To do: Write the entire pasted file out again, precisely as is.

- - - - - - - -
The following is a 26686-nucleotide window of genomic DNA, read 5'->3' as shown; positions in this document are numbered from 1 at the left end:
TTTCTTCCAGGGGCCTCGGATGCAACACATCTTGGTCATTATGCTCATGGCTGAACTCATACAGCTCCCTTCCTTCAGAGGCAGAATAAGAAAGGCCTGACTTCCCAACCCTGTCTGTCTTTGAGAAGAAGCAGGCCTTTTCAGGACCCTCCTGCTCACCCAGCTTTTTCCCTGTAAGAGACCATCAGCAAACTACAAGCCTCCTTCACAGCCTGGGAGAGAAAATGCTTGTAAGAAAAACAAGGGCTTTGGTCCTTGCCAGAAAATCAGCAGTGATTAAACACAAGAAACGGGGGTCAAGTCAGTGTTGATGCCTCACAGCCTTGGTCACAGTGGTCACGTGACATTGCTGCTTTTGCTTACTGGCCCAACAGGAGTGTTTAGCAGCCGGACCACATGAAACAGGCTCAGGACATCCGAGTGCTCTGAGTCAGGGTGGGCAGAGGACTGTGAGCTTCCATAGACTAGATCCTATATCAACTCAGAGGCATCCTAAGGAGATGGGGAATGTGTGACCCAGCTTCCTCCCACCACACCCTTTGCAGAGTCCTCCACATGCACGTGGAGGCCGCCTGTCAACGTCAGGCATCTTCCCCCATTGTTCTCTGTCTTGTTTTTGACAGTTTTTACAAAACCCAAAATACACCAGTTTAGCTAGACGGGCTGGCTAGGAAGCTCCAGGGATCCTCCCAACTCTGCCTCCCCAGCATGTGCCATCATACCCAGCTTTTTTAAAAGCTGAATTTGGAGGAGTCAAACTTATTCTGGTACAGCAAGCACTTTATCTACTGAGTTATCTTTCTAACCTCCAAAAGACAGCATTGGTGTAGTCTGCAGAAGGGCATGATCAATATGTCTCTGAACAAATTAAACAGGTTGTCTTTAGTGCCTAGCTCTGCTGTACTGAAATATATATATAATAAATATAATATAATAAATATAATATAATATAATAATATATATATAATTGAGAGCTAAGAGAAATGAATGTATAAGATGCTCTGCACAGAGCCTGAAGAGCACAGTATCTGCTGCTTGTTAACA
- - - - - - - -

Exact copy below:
The following is a 26686-nucleotide window of genomic DNA, read 5'->3' as shown; positions in this document are numbered from 1 at the left end:
TTTCTTCCAGGGGCCTCGGATGCAACACATCTTGGTCATTATGCTCATGGCTGAACTCATACAGCTCCCTTCCTTCAGAGGCAGAATAAGAAAGGCCTGACTTCCCAACCCTGTCTGTCTTTGAGAAGAAGCAGGCCTTTTCAGGACCCTCCTGCTCACCCAGCTTTTTCCCTGTAAGAGACCATCAGCAAACTACAAGCCTCCTTCACAGCCTGGGAGAGAAAATGCTTGTAAGAAAAACAAGGGCTTTGGTCCTTGCCAGAAAATCAGCAGTGATTAAACACAAGAAACGGGGGTCAAGTCAGTGTTGATGCCTCACAGCCTTGGTCACAGTGGTCACGTGACATTGCTGCTTTTGCTTACTGGCCCAACAGGAGTGTTTAGCAGCCGGACCACATGAAACAGGCTCAGGACATCCGAGTGCTCTGAGTCAGGGTGGGCAGAGGACTGTGAGCTTCCATAGACTAGATCCTATATCAACTCAGAGGCATCCTAAGGAGATGGGGAATGTGTGACCCAGCTTCCTCCCACCACACCCTTTGCAGAGTCCTCCACATGCACGTGGAGGCCGCCTGTCAACGTCAGGCATCTTCCCCCATTGTTCTCTGTCTTGTTTTTGACAGTTTTTACAAAACCCAAAATACACCAGTTTAGCTAGACGGGCTGGCTAGGAAGCTCCAGGGATCCTCCCAACTCTGCCTCCCCAGCATGTGCCATCATACCCAGCTTTTTTAAAAGCTGAATTTGGAGGAGTCAAACTTATTCTGGTACAGCAAGCACTTTATCTACTGAGTTATCTTTCTAACCTCCAAAAGACAGCATTGGTGTAGTCTGCAGAAGGGCATGATCAATATGTCTCTGAACAAATTAAACAGGTTGTCTTTAGTGCCTAGCTCTGCTGTACTGAAATATATATATAATAAATATAATATAATAAATATAATATAATATAATAATATATATATAATTGAGAGCTAAGAGAAATGAATGTATAAGATGCTCTGCACAGAGCCTGAAGAGCACAGTATCTGCTGCTTGTTAACA